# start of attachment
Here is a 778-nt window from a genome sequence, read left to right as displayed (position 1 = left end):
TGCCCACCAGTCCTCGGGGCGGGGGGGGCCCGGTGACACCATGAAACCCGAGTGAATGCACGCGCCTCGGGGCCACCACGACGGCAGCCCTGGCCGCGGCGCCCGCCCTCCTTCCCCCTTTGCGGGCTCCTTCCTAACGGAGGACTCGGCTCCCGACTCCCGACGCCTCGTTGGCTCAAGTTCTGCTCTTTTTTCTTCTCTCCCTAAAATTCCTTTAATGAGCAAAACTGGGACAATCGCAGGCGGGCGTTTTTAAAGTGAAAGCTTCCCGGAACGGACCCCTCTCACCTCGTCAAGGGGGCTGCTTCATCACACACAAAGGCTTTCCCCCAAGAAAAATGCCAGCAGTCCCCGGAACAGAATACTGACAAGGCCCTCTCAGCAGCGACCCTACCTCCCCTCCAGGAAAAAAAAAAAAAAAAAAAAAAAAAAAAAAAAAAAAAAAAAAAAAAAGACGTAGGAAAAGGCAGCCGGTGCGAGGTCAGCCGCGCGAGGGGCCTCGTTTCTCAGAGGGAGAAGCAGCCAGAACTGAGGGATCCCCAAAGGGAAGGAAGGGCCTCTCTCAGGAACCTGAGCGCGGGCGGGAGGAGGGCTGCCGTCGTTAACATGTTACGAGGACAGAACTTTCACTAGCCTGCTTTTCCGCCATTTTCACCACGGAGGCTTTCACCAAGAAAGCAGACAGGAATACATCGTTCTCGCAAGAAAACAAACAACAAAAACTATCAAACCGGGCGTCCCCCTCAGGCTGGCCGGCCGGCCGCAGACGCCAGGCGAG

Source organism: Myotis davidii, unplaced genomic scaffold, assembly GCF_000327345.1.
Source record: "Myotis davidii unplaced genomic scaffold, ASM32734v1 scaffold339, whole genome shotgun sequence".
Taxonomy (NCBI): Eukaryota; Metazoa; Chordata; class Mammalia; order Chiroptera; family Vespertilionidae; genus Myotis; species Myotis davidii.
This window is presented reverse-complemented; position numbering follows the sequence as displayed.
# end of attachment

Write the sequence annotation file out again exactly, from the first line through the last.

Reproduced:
Here is a 778-nt window from a genome sequence, read left to right as displayed (position 1 = left end):
TGCCCACCAGTCCTCGGGGCGGGGGGGGCCCGGTGACACCATGAAACCCGAGTGAATGCACGCGCCTCGGGGCCACCACGACGGCAGCCCTGGCCGCGGCGCCCGCCCTCCTTCCCCCTTTGCGGGCTCCTTCCTAACGGAGGACTCGGCTCCCGACTCCCGACGCCTCGTTGGCTCAAGTTCTGCTCTTTTTTCTTCTCTCCCTAAAATTCCTTTAATGAGCAAAACTGGGACAATCGCAGGCGGGCGTTTTTAAAGTGAAAGCTTCCCGGAACGGACCCCTCTCACCTCGTCAAGGGGGCTGCTTCATCACACACAAAGGCTTTCCCCCAAGAAAAATGCCAGCAGTCCCCGGAACAGAATACTGACAAGGCCCTCTCAGCAGCGACCCTACCTCCCCTCCAGGAAAAAAAAAAAAAAAAAAAAAAAAAAAAAAAAAAAAAAAAAAAAAAAGACGTAGGAAAAGGCAGCCGGTGCGAGGTCAGCCGCGCGAGGGGCCTCGTTTCTCAGAGGGAGAAGCAGCCAGAACTGAGGGATCCCCAAAGGGAAGGAAGGGCCTCTCTCAGGAACCTGAGCGCGGGCGGGAGGAGGGCTGCCGTCGTTAACATGTTACGAGGACAGAACTTTCACTAGCCTGCTTTTCCGCCATTTTCACCACGGAGGCTTTCACCAAGAAAGCAGACAGGAATACATCGTTCTCGCAAGAAAACAAACAACAAAAACTATCAAACCGGGCGTCCCCCTCAGGCTGGCCGGCCGGCCGCAGACGCCAGGCGAG

Source organism: Myotis davidii, unplaced genomic scaffold, assembly GCF_000327345.1.
Source record: "Myotis davidii unplaced genomic scaffold, ASM32734v1 scaffold339, whole genome shotgun sequence".
Taxonomy (NCBI): Eukaryota; Metazoa; Chordata; class Mammalia; order Chiroptera; family Vespertilionidae; genus Myotis; species Myotis davidii.
This window is presented reverse-complemented; position numbering follows the sequence as displayed.